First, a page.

» Materials and Methods Top


Study design

The study was conducted by adopting case-control design. Biopsy-proven OSCC patients were included as cases, whereas age- and gender-matched healthy individuals without any history of cancer and habits were included as control. OSCC patients were recruited for a period of 3 years from 2014 to 2017 from the Department of Otorhinolaryngology of R.L. Jalappa Hospital and Research Centre attached to Sri Devaraj Urs Medical College, Kolar, Karnataka. The study was approved by Institutional Ethics Committee of Sri Devaraj Urs Medical College. Following informed consent, details on demographics (age, gender), habits (tobacco use, smoking, and alcohol), and family history of cancer were collected systematically using a study proforma. Clinical and histopathological details were collected by the head and neck surgeon and patients' medical records. Tumor staging was done according to the 7th edition of American Joint Committee on Cancer TNM (T—primary tumor staging, N—nodal status, M—metastasis) staging system for OSCC.[40]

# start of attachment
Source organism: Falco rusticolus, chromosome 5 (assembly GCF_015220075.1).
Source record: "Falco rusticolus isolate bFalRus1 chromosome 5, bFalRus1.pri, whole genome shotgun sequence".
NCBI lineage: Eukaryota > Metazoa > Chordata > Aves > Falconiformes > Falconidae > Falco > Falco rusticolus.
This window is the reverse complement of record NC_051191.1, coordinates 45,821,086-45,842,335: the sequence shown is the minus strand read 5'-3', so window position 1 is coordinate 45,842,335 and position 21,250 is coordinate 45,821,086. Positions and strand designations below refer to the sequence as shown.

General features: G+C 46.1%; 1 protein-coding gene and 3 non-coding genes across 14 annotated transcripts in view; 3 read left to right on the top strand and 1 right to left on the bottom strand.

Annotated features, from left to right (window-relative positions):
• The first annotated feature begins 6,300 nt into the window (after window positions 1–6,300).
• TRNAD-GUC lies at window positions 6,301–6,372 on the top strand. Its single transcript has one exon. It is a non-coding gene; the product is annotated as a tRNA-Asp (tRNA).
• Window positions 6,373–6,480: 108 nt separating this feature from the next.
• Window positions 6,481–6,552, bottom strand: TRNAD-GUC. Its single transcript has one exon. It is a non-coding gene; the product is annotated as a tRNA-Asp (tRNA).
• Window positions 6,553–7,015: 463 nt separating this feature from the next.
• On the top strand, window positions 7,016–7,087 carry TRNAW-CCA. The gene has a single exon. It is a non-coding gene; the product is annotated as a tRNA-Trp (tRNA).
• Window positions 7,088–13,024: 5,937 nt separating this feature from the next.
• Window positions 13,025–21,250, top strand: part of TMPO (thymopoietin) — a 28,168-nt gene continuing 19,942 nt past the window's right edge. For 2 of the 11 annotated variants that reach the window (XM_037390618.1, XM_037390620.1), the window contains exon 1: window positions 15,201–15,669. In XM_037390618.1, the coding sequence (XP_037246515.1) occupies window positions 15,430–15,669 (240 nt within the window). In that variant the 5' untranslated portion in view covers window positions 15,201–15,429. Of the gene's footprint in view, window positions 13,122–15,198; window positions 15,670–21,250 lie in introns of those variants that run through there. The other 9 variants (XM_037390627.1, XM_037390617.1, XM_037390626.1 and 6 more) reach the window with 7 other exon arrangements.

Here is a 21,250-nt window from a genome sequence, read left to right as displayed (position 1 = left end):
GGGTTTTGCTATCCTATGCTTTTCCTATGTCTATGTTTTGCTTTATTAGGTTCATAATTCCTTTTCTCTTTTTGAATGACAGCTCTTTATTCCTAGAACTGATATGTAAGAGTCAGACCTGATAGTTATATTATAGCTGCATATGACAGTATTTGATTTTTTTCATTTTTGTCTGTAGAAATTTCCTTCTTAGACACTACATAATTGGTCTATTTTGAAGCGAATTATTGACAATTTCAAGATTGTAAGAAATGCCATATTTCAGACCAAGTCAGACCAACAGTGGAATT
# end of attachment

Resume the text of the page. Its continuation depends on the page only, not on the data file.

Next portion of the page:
DNA isolation

Tumor specimens collected from OSCC patients were stored at −80°C and blood samples collected from controls were stored at 4°C until processing. Tissue homogenate of the specimen was used for the genomic DNA isolation by previously published method with the following modification for tumor specimen.[24] Tissue sample was minced and placed in a microcentrifuge tube containing cell lysis buffer to which sodium dodecyl sulfate and proteinase K were added. Contents of the tube were incubated at 37°C until complete digestion of the tissue. After the tissue digestion, NaCl and isopropyl alcohol were used for the precipitation of the DNA. The resultant DNA was washed with ethanol, dried, and dissolved in Tris–EDTA buffer. Peripheral blood was used for preparation of genomic DNA from controls.[25] Quantity and purity of the DNA preparation were assessed by UV spectroscopy.